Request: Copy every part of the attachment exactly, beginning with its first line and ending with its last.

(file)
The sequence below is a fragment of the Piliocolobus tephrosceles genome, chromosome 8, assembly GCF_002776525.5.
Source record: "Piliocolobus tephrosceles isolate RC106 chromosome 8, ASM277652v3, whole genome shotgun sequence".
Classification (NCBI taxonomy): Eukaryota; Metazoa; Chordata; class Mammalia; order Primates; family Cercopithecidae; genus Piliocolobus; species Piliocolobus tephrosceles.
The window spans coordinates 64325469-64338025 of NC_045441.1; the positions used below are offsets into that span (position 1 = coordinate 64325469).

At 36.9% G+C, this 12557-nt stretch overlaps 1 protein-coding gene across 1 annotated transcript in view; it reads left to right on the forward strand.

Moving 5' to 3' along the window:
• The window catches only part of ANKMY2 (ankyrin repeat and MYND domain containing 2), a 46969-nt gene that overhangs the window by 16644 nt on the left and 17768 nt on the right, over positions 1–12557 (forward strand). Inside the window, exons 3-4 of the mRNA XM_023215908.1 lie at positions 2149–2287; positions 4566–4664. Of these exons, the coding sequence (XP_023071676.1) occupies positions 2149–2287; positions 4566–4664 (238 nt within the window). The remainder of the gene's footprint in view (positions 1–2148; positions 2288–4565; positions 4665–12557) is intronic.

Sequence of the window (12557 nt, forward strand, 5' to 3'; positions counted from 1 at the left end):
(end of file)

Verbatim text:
The sequence below is a fragment of the Piliocolobus tephrosceles genome, chromosome 8, assembly GCF_002776525.5.
Source record: "Piliocolobus tephrosceles isolate RC106 chromosome 8, ASM277652v3, whole genome shotgun sequence".
Classification (NCBI taxonomy): Eukaryota; Metazoa; Chordata; class Mammalia; order Primates; family Cercopithecidae; genus Piliocolobus; species Piliocolobus tephrosceles.
The window spans coordinates 64325469-64338025 of NC_045441.1; the positions used below are offsets into that span (position 1 = coordinate 64325469).

At 36.9% G+C, this 12557-nt stretch overlaps 1 protein-coding gene across 1 annotated transcript in view; it reads left to right on the forward strand.

Moving 5' to 3' along the window:
• The window catches only part of ANKMY2 (ankyrin repeat and MYND domain containing 2), a 46969-nt gene that overhangs the window by 16644 nt on the left and 17768 nt on the right, over positions 1–12557 (forward strand). Inside the window, exons 3-4 of the mRNA XM_023215908.1 lie at positions 2149–2287; positions 4566–4664. Of these exons, the coding sequence (XP_023071676.1) occupies positions 2149–2287; positions 4566–4664 (238 nt within the window). The remainder of the gene's footprint in view (positions 1–2148; positions 2288–4565; positions 4665–12557) is intronic.

Sequence of the window (12557 nt, forward strand, 5' to 3'; positions counted from 1 at the left end):